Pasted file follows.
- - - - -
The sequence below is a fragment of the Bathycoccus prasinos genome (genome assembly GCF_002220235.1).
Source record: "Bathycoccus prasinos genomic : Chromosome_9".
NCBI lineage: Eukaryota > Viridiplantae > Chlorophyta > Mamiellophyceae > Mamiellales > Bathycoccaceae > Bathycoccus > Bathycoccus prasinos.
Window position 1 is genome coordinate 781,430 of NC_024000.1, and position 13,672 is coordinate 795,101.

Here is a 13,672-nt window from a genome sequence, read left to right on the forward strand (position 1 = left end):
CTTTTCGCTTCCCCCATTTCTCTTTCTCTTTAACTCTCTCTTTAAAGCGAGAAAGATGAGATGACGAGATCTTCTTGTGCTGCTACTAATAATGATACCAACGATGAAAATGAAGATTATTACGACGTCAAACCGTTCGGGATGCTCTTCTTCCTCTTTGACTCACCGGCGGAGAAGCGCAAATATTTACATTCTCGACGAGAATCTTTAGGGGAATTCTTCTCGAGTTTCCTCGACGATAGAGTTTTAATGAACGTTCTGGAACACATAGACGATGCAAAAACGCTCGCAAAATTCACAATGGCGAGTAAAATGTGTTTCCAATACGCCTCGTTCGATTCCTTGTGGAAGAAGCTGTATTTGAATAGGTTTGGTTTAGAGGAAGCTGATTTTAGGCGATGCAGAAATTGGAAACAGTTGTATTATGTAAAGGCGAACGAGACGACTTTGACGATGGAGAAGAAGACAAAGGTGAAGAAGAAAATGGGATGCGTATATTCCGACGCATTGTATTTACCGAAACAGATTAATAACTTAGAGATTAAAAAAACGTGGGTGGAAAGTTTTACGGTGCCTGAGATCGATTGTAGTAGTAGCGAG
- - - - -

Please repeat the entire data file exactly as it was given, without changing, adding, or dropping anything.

The sequence below is a fragment of the Bathycoccus prasinos genome (genome assembly GCF_002220235.1).
Source record: "Bathycoccus prasinos genomic : Chromosome_9".
NCBI lineage: Eukaryota > Viridiplantae > Chlorophyta > Mamiellophyceae > Mamiellales > Bathycoccaceae > Bathycoccus > Bathycoccus prasinos.
Window position 1 is genome coordinate 781,430 of NC_024000.1, and position 13,672 is coordinate 795,101.

Here is a 13,672-nt window from a genome sequence, read left to right on the forward strand (position 1 = left end):
CTTTTCGCTTCCCCCATTTCTCTTTCTCTTTAACTCTCTCTTTAAAGCGAGAAAGATGAGATGACGAGATCTTCTTGTGCTGCTACTAATAATGATACCAACGATGAAAATGAAGATTATTACGACGTCAAACCGTTCGGGATGCTCTTCTTCCTCTTTGACTCACCGGCGGAGAAGCGCAAATATTTACATTCTCGACGAGAATCTTTAGGGGAATTCTTCTCGAGTTTCCTCGACGATAGAGTTTTAATGAACGTTCTGGAACACATAGACGATGCAAAAACGCTCGCAAAATTCACAATGGCGAGTAAAATGTGTTTCCAATACGCCTCGTTCGATTCCTTGTGGAAGAAGCTGTATTTGAATAGGTTTGGTTTAGAGGAAGCTGATTTTAGGCGATGCAGAAATTGGAAACAGTTGTATTATGTAAAGGCGAACGAGACGACTTTGACGATGGAGAAGAAGACAAAGGTGAAGAAGAAAATGGGATGCGTATATTCCGACGCATTGTATTTACCGAAACAGATTAATAACTTAGAGATTAAAAAAACGTGGGTGGAAAGTTTTACGGTGCCTGAGATCGATTGTAGTAGTAGCGAG